PUBLISHED ON October 13th, 2023

Kenya, symbol of the impact and challenges of the EU’s “Global Gateway” strategy

Do you know where the avocados, pineapples and mangoes you see at the store come from? What about the roses and bouquets of flowers you buy for your loved ones?

If you live in Europe, there’s a good chance these products came from East Africa and left the port of Mombasa in southern Kenya.

Most goods from landlocked East African countries must pass through the Kenyan port city of Mombasa. This is where trucks from Uganda, Tanzania, the Democratic Republic of Congo and many other countries unload their cargo onto ships bound for Europe.

The port of Mombasa therefore allows the continent to open up to the international market. Its strategic location attracts many investors, such as the European Union and also China.

Europe is Mombasa’s “main market for fresh produce and flowers”, the port’s general manager, Captain William K. Ruto, told Euractiv. The Dutch port of Rotterdam accounts for 70% of traffic, he said, followed by ports in the United Kingdom, Germany and France.

Currently, exports outnumber imports, but Kenya is looking to boost both as it wants to secure a trade deal with the EU and be more competitive internationally. To do this, it needs to modernize its main port in order to be able to process large quantities of goods more quickly. The goal is to export 50% of Kenya’s fresh produce by sea by 2030.

For the EU, investing in trade routes is a matter of economic development and a way to promote a more environmentally friendly maritime trade route than air freight, according to EU experts.

This is why the EU and its Member States are investing in the “Northern Corridor”. This strategic trade route, identified as such by the African Union, begins and ends at the port of Mombasa and connects the Great Lakes region (Burundi, Democratic Republic of Congo, Rwanda, South Sudan, Uganda and Kenya) to the rest of the world.

To make sea freight more attractive and trade routes greener, the transit time between farmers’ fields and the European supermarket must be as short as possible and therefore go from a few weeks to a few days. With shorter waiting times, flowers could also have time to reach Japan, Australia and the United States, for example.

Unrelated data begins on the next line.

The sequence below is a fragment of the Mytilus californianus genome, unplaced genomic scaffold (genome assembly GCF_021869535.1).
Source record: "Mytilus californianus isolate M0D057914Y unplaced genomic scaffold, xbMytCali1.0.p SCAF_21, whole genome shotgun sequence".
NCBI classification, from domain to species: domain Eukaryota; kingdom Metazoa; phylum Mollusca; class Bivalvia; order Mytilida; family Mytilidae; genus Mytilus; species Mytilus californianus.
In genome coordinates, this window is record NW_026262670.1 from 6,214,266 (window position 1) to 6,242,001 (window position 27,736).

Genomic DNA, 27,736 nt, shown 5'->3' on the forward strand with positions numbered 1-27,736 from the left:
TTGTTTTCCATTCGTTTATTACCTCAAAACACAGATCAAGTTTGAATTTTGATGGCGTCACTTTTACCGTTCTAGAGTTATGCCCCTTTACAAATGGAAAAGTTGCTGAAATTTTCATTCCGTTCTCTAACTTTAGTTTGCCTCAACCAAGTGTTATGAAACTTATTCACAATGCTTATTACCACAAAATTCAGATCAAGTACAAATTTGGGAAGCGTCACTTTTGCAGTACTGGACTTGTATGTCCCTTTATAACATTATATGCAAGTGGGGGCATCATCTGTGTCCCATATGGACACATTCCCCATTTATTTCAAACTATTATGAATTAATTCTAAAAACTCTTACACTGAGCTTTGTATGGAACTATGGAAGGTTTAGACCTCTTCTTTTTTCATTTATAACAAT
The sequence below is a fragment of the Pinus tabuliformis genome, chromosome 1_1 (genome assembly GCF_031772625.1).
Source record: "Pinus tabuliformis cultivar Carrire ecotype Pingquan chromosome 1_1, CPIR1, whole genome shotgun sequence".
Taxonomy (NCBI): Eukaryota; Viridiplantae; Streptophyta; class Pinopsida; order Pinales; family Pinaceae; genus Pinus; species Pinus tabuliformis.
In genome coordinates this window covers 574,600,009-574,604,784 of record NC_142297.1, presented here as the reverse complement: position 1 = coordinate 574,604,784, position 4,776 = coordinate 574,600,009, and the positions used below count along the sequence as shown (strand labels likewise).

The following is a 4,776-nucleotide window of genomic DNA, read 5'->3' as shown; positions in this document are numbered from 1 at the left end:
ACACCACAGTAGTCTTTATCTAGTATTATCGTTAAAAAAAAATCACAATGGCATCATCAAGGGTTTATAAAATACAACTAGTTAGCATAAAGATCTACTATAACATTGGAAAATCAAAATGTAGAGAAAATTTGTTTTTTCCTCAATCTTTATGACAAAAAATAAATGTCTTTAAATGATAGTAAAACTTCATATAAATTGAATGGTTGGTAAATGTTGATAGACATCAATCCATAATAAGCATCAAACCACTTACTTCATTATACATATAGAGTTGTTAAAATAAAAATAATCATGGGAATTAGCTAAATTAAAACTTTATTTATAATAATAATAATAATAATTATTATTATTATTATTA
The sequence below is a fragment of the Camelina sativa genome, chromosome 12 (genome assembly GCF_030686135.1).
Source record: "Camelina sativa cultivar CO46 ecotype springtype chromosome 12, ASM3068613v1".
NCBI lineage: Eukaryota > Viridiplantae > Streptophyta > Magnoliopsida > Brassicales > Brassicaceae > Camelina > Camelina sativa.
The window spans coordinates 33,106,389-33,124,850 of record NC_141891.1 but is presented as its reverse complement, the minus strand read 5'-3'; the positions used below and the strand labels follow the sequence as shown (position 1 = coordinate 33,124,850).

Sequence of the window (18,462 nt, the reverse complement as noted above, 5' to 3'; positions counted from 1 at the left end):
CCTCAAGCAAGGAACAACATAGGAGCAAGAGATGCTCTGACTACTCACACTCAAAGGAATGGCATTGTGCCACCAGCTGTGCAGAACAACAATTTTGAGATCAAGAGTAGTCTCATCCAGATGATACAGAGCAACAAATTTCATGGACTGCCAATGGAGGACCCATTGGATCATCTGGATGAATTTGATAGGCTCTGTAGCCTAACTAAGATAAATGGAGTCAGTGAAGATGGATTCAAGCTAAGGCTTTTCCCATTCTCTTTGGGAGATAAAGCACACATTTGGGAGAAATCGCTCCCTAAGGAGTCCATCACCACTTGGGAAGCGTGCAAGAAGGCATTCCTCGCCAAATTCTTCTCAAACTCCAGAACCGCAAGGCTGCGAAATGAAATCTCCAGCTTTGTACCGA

Containers at the port of Mombasa, Kenya
Containers at the port of Mombasa, Kenya

To reduce transit time, “the most important thing is digitalisation and automation of processes wherever possible to improve efficiency and minimise human interference, thereby eliminating corruption and all the hassle,” Ahmed Farah, Kenya director of TradeMark Africa, a non-profit “aid for trade” organisation, told Euractiv.

“We want technology and training” for farmers and truck drivers so they can use this technology, Mr Ruto said, when asked what he expected from his partners to achieve this ambitious goal.

Significant European investments have already been made in the port of Mombasa.

During a visit to the port, the port authorities showed Euractiv the two-way road that had been built thanks to these investments, which facilitates traffic and the speed with which goods trucks pass. Previously, this road had only one lane, which caused traffic jams.

Additionally, avocado shipments from Tanzania can now be tracked throughout their journey using EU-funded electronics and technology.

China’s presence is also very visible in the port. Beijing has, for example, invested in scanners that identify cargo and in a standard gauge railway line from Mombasa to Nairobi. This line will transport cargo between the port of Mombasa and Nairobi, and will soon be extended to Uganda, South Sudan and Rwanda.

From Nairobi airport, you have to take the expressway to reach the city centre. This new road built by China and completed in about a year, a record time for a 27-kilometer-long highway, would have reduced traffic times from two hours to 30 minutes.

China’s Silk Roads initiative, celebrating its 10th anniversary, plans infrastructure projects connecting China to 150 countries with roads, bridges and 5G networks. In view of these objectives, it seems difficult to avoid comparison with the EU’s efforts under its “Global Gateway” strategy, launched two years ago.

This strategy, worth 300 billion euros, aims, among other things, to offer developing countries an “alternative” to the Chinese New Silk Roads.

With “Global Gateway”, the Europeans want to offer a more transparent alternative and favours donations as part of development aid, unlike the loans granted by China as part of its New Silk Roads initiative.

However, at first glance the EU may also seem less attractive: European projects take longer to come to fruition, there are a lot of formalities and spending controls are strict.

That said, leaders of various trade associations told Euractiv that they hoped Kenya and other countries involved in the development of the Northern Corridor would prioritise the needs of commercial industry and the quality of future infrastructure financed by third countries or the EU, rather than being satisfied with their rapid development.

They asked that this infrastructure be part of the “masterplan” that constitutes the network of roads and digital connectivity that the northern corridor should become. They also suggested that some investments could be politically motivated.

Asked how they choose their partners, Captain William K. Ruto, Managing Director of the Port of Mombasa, replied: “We are open to everyone, to anyone who is willing to do business, we do not limit ourselves to one entity.”

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Disclaimer: The views and opinions expressed in this article are those of the authors and do not necessarily reflect the official policy or position of TradeMark Africa.